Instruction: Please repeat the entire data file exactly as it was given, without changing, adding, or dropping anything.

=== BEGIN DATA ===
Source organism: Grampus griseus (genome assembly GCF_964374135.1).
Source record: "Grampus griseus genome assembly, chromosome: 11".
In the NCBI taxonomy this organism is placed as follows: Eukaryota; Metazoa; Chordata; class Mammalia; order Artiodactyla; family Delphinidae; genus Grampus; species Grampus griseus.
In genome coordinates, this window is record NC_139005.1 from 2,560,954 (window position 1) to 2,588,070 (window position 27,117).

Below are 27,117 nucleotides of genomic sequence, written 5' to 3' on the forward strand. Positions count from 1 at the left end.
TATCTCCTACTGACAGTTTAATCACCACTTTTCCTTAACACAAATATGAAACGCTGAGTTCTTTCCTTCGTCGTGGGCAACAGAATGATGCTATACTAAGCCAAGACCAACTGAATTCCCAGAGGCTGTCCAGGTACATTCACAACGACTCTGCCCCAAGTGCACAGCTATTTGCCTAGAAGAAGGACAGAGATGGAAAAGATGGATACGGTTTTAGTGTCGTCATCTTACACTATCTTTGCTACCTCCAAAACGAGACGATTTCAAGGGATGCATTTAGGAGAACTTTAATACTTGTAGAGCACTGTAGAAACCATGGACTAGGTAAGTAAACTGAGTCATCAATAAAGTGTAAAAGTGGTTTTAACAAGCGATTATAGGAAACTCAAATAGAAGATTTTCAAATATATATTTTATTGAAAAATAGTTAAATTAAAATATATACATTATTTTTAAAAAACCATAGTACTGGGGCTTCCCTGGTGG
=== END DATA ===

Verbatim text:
Source organism: Grampus griseus (genome assembly GCF_964374135.1).
Source record: "Grampus griseus genome assembly, chromosome: 11".
In the NCBI taxonomy this organism is placed as follows: Eukaryota; Metazoa; Chordata; class Mammalia; order Artiodactyla; family Delphinidae; genus Grampus; species Grampus griseus.
In genome coordinates, this window is record NC_139005.1 from 2,560,954 (window position 1) to 2,588,070 (window position 27,117).

Below are 27,117 nucleotides of genomic sequence, written 5' to 3' on the forward strand. Positions count from 1 at the left end.
TATCTCCTACTGACAGTTTAATCACCACTTTTCCTTAACACAAATATGAAACGCTGAGTTCTTTCCTTCGTCGTGGGCAACAGAATGATGCTATACTAAGCCAAGACCAACTGAATTCCCAGAGGCTGTCCAGGTACATTCACAACGACTCTGCCCCAAGTGCACAGCTATTTGCCTAGAAGAAGGACAGAGATGGAAAAGATGGATACGGTTTTAGTGTCGTCATCTTACACTATCTTTGCTACCTCCAAAACGAGACGATTTCAAGGGATGCATTTAGGAGAACTTTAATACTTGTAGAGCACTGTAGAAACCATGGACTAGGTAAGTAAACTGAGTCATCAATAAAGTGTAAAAGTGGTTTTAACAAGCGATTATAGGAAACTCAAATAGAAGATTTTCAAATATATATTTTATTGAAAAATAGTTAAATTAAAATATATACATTATTTTTAAAAAACCATAGTACTGGGGCTTCCCTGGTGG